Wednesday, December 29, 2010

Health plans for high-risk patients attracting fewer, costing more than expected

An early feature of the new health-care law that allows people who are previously sick to get insurance to cover their medical costs isn't attracting as many customers as expected.

In the meantime, in at least a few states, claims for medical care covered by the "high-risk pools" are proving very expensive, and it is an open question whether the $5 billion allotted by Congress to start up the plans will be sufficient.

Federal health officials contend the new insurance policy, designed solely for people who already are sick, are merely experiencing growing pains. It will take time to spread the word that they exist and to adjust prices and benefits so that the plans are as attractive as possible, the officials say.

Tuesday, December 28, 2010

Low Vitamin D in Newborns Linked to Wheezing

Infants at age 3 months who had newborn blood levels of 25-hydroxyvitamin D -- a measurement of vitamin D less than 25 nanomoles per liter (nmol/L) were twice as likely to develop respiratory infections as infants who had levels at 75 nmol/L or higher, according to an international study.

That finding is based on umbilical cord blood samples taken from more than 900 infants to measure blood vitamin D levels. Previous research has suggested that mothers who have higher levels of vitamin D in their blood during pregnancy are more likely to give birth to infants who are at a lower risk for wheezing.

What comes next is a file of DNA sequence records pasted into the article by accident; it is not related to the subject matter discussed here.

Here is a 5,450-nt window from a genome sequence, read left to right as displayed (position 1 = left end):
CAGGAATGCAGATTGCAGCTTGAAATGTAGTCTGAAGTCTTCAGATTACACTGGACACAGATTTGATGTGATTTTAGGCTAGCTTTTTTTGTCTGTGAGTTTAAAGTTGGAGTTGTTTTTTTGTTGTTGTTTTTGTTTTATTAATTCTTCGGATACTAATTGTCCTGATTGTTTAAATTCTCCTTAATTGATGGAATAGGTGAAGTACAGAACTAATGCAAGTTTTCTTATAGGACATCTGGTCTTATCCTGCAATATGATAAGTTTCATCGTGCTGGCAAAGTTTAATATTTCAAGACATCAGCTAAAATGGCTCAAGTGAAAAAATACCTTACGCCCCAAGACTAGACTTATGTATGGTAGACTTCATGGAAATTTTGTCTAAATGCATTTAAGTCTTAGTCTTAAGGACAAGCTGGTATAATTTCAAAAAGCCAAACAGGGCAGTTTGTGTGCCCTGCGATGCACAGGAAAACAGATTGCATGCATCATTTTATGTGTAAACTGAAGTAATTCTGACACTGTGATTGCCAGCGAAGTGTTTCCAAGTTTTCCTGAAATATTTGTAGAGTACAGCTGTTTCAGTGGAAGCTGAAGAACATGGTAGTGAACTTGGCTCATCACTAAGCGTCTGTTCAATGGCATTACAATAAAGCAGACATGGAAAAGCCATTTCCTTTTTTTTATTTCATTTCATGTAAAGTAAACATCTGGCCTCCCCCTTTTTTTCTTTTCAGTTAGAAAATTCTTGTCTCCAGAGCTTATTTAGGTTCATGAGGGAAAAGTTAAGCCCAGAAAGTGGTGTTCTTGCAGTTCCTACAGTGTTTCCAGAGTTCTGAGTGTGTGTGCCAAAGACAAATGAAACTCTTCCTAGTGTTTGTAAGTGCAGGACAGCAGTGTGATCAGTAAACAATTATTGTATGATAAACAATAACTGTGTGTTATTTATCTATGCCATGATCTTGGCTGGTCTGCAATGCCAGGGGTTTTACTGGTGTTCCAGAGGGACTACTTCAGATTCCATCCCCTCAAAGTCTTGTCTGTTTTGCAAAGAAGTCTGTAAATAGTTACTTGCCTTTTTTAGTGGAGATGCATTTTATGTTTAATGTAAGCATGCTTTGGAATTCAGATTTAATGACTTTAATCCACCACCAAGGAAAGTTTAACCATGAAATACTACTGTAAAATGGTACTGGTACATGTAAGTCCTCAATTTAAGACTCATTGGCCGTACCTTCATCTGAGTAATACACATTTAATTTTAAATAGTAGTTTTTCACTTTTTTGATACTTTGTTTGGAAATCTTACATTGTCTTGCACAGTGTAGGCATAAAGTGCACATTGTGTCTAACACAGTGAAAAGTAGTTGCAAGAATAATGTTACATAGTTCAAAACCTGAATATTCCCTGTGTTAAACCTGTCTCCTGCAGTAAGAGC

Investigators led by Carlos Camargo, MD, DrPH, an associate professor of drug and epidemiology at Harvard Medical School, examined whether vitamin D levels in the infants’ umbilical cord blood were associated with risk for respiratory infections, wheezing, or asthma.

Wednesday, December 22, 2010

Sonoma County: Highest smoking rate in Bay Area

Sonoma County has the maximum smoking rate in the Bay Area, according to a survey released this week by the California Tobacco Control Program.

More than 16 percent of county residents smoke cigarettes, more than two times the rate of neighboring Marin County, which had the lowest proportion of smokers in the state 7.3 percent.

The results took some local experts by shock. Sonoma County has lately been making waves as an anti-smoking locale with cities such as Sebastopol passing tight restrictions on smoking, even in apartments. Santa Rosa is being asked to follow suit.